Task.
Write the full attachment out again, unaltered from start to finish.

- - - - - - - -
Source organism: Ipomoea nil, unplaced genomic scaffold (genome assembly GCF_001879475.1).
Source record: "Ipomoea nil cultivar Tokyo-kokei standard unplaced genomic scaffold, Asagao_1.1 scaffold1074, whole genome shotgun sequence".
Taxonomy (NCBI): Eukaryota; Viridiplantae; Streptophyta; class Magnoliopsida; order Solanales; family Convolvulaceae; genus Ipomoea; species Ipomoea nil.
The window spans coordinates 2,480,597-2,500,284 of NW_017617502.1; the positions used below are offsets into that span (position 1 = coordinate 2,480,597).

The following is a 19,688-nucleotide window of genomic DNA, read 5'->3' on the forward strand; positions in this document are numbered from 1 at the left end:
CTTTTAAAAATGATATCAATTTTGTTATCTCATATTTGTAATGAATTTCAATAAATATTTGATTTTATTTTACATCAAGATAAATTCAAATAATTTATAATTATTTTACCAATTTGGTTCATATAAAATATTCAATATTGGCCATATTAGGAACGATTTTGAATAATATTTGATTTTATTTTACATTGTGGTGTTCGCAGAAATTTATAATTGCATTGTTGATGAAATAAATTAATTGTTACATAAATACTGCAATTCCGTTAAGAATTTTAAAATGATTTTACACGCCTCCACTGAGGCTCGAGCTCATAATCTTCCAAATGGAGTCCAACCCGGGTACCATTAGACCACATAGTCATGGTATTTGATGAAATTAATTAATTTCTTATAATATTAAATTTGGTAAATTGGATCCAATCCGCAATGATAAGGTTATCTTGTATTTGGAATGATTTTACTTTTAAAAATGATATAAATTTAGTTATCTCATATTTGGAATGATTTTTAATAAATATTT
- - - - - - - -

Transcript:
Source organism: Ipomoea nil, unplaced genomic scaffold (genome assembly GCF_001879475.1).
Source record: "Ipomoea nil cultivar Tokyo-kokei standard unplaced genomic scaffold, Asagao_1.1 scaffold1074, whole genome shotgun sequence".
Taxonomy (NCBI): Eukaryota; Viridiplantae; Streptophyta; class Magnoliopsida; order Solanales; family Convolvulaceae; genus Ipomoea; species Ipomoea nil.
The window spans coordinates 2,480,597-2,500,284 of NW_017617502.1; the positions used below are offsets into that span (position 1 = coordinate 2,480,597).

The following is a 19,688-nucleotide window of genomic DNA, read 5'->3' on the forward strand; positions in this document are numbered from 1 at the left end:
CTTTTAAAAATGATATCAATTTTGTTATCTCATATTTGTAATGAATTTCAATAAATATTTGATTTTATTTTACATCAAGATAAATTCAAATAATTTATAATTATTTTACCAATTTGGTTCATATAAAATATTCAATATTGGCCATATTAGGAACGATTTTGAATAATATTTGATTTTATTTTACATTGTGGTGTTCGCAGAAATTTATAATTGCATTGTTGATGAAATAAATTAATTGTTACATAAATACTGCAATTCCGTTAAGAATTTTAAAATGATTTTACACGCCTCCACTGAGGCTCGAGCTCATAATCTTCCAAATGGAGTCCAACCCGGGTACCATTAGACCACATAGTCATGGTATTTGATGAAATTAATTAATTTCTTATAATATTAAATTTGGTAAATTGGATCCAATCCGCAATGATAAGGTTATCTTGTATTTGGAATGATTTTACTTTTAAAAATGATATAAATTTAGTTATCTCATATTTGGAATGATTTTTAATAAATATTT